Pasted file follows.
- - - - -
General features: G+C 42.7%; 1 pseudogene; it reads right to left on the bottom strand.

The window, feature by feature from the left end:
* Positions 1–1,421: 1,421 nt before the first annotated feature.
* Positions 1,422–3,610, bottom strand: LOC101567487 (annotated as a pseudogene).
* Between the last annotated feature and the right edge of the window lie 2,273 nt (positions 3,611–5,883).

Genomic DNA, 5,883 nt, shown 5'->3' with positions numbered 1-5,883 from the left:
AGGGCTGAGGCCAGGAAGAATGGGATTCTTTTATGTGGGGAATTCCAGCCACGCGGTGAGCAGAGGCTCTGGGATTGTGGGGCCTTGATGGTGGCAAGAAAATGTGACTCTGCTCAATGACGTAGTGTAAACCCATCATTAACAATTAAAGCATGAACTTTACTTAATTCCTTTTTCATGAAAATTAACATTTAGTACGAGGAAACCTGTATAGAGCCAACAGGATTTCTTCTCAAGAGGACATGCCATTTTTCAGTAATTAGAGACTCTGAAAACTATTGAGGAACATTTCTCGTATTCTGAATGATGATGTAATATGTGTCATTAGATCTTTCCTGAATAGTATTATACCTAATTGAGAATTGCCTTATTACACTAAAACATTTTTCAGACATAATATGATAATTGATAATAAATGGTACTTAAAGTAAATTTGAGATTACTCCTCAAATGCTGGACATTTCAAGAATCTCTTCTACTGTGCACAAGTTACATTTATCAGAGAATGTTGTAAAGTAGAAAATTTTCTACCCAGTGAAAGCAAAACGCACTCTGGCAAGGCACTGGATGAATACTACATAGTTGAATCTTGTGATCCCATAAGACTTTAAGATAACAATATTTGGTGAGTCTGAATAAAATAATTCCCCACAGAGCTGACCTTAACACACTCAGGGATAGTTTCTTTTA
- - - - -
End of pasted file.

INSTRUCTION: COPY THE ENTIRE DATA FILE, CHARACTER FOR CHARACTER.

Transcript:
General features: G+C 42.7%; 1 pseudogene; it reads right to left on the bottom strand.

The window, feature by feature from the left end:
* Positions 1–1,421: 1,421 nt before the first annotated feature.
* Positions 1,422–3,610, bottom strand: LOC101567487 (annotated as a pseudogene).
* Between the last annotated feature and the right edge of the window lie 2,273 nt (positions 3,611–5,883).

Genomic DNA, 5,883 nt, shown 5'->3' with positions numbered 1-5,883 from the left:
AGGGCTGAGGCCAGGAAGAATGGGATTCTTTTATGTGGGGAATTCCAGCCACGCGGTGAGCAGAGGCTCTGGGATTGTGGGGCCTTGATGGTGGCAAGAAAATGTGACTCTGCTCAATGACGTAGTGTAAACCCATCATTAACAATTAAAGCATGAACTTTACTTAATTCCTTTTTCATGAAAATTAACATTTAGTACGAGGAAACCTGTATAGAGCCAACAGGATTTCTTCTCAAGAGGACATGCCATTTTTCAGTAATTAGAGACTCTGAAAACTATTGAGGAACATTTCTCGTATTCTGAATGATGATGTAATATGTGTCATTAGATCTTTCCTGAATAGTATTATACCTAATTGAGAATTGCCTTATTACACTAAAACATTTTTCAGACATAATATGATAATTGATAATAAATGGTACTTAAAGTAAATTTGAGATTACTCCTCAAATGCTGGACATTTCAAGAATCTCTTCTACTGTGCACAAGTTACATTTATCAGAGAATGTTGTAAAGTAGAAAATTTTCTACCCAGTGAAAGCAAAACGCACTCTGGCAAGGCACTGGATGAATACTACATAGTTGAATCTTGTGATCCCATAAGACTTTAAGATAACAATATTTGGTGAGTCTGAATAAAATAATTCCCCACAGAGCTGACCTTAACACACTCAGGGATAGTTTCTTTTA